among populations that have diverged to some extent in allopatry, and that then come together
and exchange genes, those that differ from chromosomal inversion differences are less likely to
merge back into a single species. Consistent with this is the observation in the genus Drosophila
that young pairs of sympatric species are more likely to differ by chromosomal inversions than are
species pairs that are allopatric (Noor et al. 2001b).
If divergence with gene flow is facilitated by reduced recombination, then we also expect to
see evidence of more gene flow in parts of the genome where recombination is high. These types
of patterns have been found to be associated with chromosomal breakpoints and inversions in
the apple maggot Rhagoletis pomonella (Feder 2003), in D. pseudoobscura and D. persimilis (Machado
et al. 2002), and in the sunflowers Helianthus annuus and H. petiolaris (Yatabe et al. 2007). Low gene
flow relative to other parts of the genome has also been found in low recombination areas near
chromosomal centromeres between different forms of the mosquito Anopheles gambiae (Slotman
et al. 2006, Stump et al. 2005) and between subspecies of the european rabbit Oryctolagus cuniculus
(Carneiro et al. 2009).
Gene Flow Mapping: Identifying Targets of Disruptive Selection
by Studying Gene Flow
The intertwined and oppositional relationship between gene flow and natural selection means that
we can study one of these mechanisms to learn more about the other. For an investigator trying
to reconstruct how divergence occurred for a particular pair of sister species the first question
is often whether or not gene flow occurred during the process. If it is found that gene flow has
occurred, then the investigator is placed in the paradoxical but useful position of studying the
forces driving divergence by identifying loci that have not diverged. Like an artist working with
negative images, the investigator may not be able to identify or directly study those loci most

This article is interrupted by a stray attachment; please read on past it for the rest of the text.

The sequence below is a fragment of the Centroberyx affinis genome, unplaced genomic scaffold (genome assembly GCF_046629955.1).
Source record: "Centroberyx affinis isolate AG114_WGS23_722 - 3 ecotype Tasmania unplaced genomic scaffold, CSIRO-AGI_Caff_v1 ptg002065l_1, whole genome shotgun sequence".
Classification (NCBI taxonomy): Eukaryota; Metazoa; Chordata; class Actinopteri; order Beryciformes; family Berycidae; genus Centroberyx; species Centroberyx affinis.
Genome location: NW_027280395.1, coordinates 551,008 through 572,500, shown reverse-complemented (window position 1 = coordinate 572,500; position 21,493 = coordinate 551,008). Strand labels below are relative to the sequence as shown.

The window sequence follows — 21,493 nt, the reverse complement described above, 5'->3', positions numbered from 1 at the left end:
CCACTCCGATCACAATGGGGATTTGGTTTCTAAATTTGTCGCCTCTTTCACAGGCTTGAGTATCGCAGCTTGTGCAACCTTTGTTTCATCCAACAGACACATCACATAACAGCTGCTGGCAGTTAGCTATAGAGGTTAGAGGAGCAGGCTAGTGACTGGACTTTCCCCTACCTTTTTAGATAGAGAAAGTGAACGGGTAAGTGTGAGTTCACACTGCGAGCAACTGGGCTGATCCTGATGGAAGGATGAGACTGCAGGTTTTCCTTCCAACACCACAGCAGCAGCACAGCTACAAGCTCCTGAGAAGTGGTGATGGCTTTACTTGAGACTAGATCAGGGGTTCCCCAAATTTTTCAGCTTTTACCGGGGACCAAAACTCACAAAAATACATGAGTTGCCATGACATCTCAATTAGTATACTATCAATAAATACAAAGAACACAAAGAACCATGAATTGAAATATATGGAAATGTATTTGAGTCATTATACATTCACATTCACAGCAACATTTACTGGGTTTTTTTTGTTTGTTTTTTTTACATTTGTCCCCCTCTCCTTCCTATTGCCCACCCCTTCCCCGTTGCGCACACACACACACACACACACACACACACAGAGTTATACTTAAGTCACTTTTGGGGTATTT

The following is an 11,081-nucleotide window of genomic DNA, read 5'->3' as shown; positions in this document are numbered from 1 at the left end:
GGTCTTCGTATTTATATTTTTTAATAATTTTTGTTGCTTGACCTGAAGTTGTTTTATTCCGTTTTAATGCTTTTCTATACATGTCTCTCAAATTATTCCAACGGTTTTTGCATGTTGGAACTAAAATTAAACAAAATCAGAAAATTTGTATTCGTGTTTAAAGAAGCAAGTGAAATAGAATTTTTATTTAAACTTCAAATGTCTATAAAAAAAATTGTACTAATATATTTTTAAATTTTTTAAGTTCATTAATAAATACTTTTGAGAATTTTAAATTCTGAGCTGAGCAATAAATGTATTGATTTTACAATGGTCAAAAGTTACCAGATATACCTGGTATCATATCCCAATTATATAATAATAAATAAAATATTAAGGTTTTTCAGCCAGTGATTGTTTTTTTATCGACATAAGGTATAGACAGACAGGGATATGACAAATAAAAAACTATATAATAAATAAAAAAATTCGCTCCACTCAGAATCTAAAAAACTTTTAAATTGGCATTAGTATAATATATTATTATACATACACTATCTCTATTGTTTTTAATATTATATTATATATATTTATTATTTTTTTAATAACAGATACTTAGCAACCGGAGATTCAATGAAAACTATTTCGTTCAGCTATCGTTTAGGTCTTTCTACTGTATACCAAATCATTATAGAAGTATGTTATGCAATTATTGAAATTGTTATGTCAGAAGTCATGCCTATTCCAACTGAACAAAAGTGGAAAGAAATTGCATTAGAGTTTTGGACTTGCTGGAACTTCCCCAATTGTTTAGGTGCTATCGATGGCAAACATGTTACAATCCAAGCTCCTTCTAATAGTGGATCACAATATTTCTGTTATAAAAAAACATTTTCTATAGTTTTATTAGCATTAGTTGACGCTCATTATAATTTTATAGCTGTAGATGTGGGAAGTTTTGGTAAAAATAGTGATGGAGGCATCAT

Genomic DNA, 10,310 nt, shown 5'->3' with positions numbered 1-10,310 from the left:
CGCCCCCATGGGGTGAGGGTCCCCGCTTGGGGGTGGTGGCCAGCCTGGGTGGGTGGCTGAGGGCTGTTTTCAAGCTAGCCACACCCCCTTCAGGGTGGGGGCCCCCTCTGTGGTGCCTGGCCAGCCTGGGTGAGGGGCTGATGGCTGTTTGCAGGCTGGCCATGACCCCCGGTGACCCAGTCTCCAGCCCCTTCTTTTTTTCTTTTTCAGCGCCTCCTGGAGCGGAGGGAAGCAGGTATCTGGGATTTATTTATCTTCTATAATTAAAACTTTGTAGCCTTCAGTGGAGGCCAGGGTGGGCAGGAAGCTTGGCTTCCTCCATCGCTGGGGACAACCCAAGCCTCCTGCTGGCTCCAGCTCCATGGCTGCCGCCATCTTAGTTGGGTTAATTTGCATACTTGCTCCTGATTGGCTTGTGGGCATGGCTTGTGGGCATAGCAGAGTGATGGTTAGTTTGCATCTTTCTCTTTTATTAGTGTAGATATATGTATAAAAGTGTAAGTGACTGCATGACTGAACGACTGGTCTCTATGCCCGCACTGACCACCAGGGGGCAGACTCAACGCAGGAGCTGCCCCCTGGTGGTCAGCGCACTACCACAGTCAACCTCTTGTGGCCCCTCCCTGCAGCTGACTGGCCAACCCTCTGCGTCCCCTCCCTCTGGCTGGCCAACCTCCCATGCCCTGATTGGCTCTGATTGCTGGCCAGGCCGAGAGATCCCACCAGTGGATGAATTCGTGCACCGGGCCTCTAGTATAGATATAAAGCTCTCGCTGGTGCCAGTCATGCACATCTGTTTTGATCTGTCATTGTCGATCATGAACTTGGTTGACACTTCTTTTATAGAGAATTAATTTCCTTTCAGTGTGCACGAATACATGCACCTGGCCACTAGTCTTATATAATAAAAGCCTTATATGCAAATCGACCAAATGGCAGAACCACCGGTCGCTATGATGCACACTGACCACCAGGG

targeted by selection, but by studying the gene exchange at other loci, the action of disruptive
selection can be revealed. Evaluating which loci have experienced gene exchange and which have
not can help to identify genomic locations that are contributing more than the average to divergence, as well as to reveal aspects of the genetic architecture that seem to be important for
speciation (Geraldes et al. 2006, Machado et al. 2002, Rieseberg et al. 1999, Turner et al. 2005,
Wu 2001).
7 October 2010
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Historically, before recent advances in population genetic methods, an inference that gene exchange was occurring during the divergence process usually depended on the biogeographic circumstances of the populations concerned. If sister species or members of a species complex are
sympatric, and if they are entirely restricted to a small geographic area, then a conclusion of gene
flow during species formation may seem parsimonious. The most famous such case is that of the
cichlid fishes of the great African lakes (Tanganyika, Victoria, and Malawi), each of which harbors
an endemic group of hundreds of closely related species (Kocher 2004, Salzburger & Meyer 2004).
If genetic data are available, such as allele or haplotype frequencies at some genes for each of
two closely related species, then population genetic methods can be brought to bear on gene flow
questions. However, estimates and conclusions regarding gene flow during divergence remain
difficult to come by. The challenge is to understand what kinds of patterns of genetic variation are
left in the genes of diverging species under different kinds of histories. For example, one of the main
lessons to emerge from studying the population genetics of divergence is that a finding of shared
variation between two species is not necessarily a signal of gene exchange. When a population
splits into two, genetic variation continues to be shared by the daughter populations for a period
of time thereafter (possibly a long period of time if populations are large and genetic drift is
slow), even in the absence of gene exchange. As divergence proceeds, loci that were polymorphic
in the ancestral population experience fixation of alleles in the descendant populations, and this
sorting of gene lineages is part of the way the populations become different. The question of gene
exchange often comes down to the challenging task of distinguishing among the two main causes
of similarity between the genes from different populations: (a) incomplete lineage sorting since
divergence began and (b) actual gene exchange.